The trolley problem exemplifies the ethical concerns of enlightenment philosophy

Maybe the Enlightenment's philosophy on how best to live was implicit in its conceptions of freedom and individuality. The people who came to accept the views of Enlightenment philosophy may have answered the question of "how best to live" by replying: "as a nation of free people in pursuit of happiness." Our own lives and politics today are heavily informed by this creed. Yet happiness is vague as a concept and ephemeral as an experience, and as a guiding principle offers little of the personal growth essential for facing life's challenges.

However insubstantial happiness may be, it is a familiar thing that can be striven for. People generally know what makes them feel happy. To live a good and meaningful life is a far more amorphous goal, requiring patience, self-sacrifice, and some luck. To say - even conceive - that there may be a best way to live may be arrogant in the extreme. On what grounds could we even have such a discussion?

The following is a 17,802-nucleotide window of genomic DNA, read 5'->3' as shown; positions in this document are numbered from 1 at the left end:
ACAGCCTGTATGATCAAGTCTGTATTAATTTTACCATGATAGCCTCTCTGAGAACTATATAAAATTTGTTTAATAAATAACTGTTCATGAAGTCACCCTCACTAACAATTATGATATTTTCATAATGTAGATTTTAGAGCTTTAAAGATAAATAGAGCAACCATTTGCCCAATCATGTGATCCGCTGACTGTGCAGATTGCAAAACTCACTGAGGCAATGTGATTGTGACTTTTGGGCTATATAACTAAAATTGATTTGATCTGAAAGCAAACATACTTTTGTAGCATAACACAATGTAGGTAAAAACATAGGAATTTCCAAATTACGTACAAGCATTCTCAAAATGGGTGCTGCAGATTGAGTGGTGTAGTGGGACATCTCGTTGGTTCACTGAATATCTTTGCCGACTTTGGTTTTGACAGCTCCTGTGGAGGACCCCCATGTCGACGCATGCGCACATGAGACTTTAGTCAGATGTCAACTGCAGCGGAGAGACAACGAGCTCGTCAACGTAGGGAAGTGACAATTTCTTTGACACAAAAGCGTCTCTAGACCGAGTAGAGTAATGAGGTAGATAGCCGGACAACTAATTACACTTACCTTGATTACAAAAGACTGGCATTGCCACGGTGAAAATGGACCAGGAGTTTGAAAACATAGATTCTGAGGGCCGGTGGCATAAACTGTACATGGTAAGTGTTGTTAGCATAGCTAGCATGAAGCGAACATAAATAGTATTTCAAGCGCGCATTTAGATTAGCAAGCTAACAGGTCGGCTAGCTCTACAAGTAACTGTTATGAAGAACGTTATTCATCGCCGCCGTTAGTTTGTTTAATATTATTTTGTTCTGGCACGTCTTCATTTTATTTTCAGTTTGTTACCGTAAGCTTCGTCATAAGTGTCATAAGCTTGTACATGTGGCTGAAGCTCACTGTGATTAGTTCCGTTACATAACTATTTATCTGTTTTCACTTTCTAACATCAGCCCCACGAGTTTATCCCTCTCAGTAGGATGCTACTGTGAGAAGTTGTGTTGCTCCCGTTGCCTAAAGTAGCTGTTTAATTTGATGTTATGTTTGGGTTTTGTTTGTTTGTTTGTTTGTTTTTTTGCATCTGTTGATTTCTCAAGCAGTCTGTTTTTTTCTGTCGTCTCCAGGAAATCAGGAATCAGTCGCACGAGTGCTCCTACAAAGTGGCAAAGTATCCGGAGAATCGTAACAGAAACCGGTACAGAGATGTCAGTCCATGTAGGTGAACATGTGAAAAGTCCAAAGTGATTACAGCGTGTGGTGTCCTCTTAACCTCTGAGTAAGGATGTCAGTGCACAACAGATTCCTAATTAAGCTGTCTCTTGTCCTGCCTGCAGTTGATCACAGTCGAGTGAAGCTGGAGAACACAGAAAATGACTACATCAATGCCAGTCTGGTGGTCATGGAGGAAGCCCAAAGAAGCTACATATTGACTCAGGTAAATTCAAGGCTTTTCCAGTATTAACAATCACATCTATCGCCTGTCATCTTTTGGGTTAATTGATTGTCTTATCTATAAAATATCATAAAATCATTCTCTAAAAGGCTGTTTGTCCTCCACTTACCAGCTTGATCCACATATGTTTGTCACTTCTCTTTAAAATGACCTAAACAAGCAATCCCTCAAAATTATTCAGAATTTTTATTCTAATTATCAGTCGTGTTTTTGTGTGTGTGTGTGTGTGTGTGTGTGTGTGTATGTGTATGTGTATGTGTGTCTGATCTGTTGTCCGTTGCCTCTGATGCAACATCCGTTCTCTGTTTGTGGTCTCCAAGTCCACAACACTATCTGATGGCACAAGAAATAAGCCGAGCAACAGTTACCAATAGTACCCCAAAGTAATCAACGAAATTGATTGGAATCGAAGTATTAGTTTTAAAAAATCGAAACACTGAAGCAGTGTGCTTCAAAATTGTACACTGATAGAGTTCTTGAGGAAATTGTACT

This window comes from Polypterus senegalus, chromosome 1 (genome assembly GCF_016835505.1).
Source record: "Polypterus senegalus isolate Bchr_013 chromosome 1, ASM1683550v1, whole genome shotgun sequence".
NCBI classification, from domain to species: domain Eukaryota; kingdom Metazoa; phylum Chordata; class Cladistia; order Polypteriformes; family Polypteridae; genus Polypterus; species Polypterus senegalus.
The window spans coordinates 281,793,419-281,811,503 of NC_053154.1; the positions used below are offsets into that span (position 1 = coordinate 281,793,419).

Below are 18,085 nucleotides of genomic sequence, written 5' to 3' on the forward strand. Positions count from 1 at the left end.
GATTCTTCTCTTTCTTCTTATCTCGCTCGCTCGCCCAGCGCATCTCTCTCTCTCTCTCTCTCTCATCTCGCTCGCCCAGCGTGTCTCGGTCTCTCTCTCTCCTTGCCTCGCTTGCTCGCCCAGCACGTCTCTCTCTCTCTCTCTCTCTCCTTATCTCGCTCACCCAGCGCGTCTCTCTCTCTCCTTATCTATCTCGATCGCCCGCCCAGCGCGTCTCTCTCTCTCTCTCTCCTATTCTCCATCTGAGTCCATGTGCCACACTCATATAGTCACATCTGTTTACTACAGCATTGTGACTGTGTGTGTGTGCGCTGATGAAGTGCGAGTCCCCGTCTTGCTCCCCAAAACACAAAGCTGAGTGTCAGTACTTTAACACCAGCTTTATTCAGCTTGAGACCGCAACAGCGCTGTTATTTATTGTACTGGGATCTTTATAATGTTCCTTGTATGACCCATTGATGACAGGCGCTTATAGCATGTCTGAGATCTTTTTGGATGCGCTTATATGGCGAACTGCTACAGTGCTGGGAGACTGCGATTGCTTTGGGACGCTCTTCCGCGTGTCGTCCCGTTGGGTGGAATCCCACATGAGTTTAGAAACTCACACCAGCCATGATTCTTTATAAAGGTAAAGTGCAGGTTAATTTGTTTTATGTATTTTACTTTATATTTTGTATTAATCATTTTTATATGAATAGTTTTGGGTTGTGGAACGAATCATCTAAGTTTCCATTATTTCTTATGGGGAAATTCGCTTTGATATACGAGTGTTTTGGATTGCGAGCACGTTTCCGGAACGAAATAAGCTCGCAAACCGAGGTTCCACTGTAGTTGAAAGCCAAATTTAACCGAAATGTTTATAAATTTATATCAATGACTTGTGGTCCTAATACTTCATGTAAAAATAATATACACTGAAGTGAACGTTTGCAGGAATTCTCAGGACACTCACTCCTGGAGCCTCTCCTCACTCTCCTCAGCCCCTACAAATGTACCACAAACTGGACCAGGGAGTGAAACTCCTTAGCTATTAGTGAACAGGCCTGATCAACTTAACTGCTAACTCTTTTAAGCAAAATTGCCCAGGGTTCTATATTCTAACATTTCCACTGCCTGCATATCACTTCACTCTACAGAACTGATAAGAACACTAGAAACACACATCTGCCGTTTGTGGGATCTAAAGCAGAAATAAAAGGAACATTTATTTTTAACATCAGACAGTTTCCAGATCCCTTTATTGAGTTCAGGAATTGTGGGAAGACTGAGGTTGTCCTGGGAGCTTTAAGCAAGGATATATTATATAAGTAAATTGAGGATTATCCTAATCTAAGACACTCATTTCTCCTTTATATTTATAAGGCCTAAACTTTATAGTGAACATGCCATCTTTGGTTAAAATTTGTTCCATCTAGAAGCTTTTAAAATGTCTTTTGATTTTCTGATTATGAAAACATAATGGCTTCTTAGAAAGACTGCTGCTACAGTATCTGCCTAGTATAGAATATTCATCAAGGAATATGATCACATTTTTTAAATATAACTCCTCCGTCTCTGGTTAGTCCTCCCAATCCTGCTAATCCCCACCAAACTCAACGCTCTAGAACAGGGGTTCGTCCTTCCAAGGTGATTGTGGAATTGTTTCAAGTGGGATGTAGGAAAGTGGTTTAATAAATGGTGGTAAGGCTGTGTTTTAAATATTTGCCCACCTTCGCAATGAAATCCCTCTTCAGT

A philosophy of eudaimonia today can't be based on supernatural metaphysics, universal moral principles, or shallow happiness, but it can discuss the best ways to navigate the conditions that are common to all human experience. For the absence of objective truth in our moral reasoning has not entirely stopped moral reasoning. Philosophical ethics are still relevant after the "death of God" because our moral values were human rather than divine all along.
It would be most reasonable to drop [the term "morally ought"]. It has no reasonable sense outside a law conception of ethics; they are not going to maintain such a conception; and you can do ethics without it, as is shown by the example of Aristotle. It would be a great improvement if, instead of "morally wrong," one always named a genus such as "untruthful," "unchaste," "unjust." We should no longer ask whether doing something was "wrong," passing directly from some description of an action to this notion; we should ask whether, e.g., it was unjust; and the answer would sometimes be clear at once. - G. E. M. Anscombe, Modern Moral Philosophy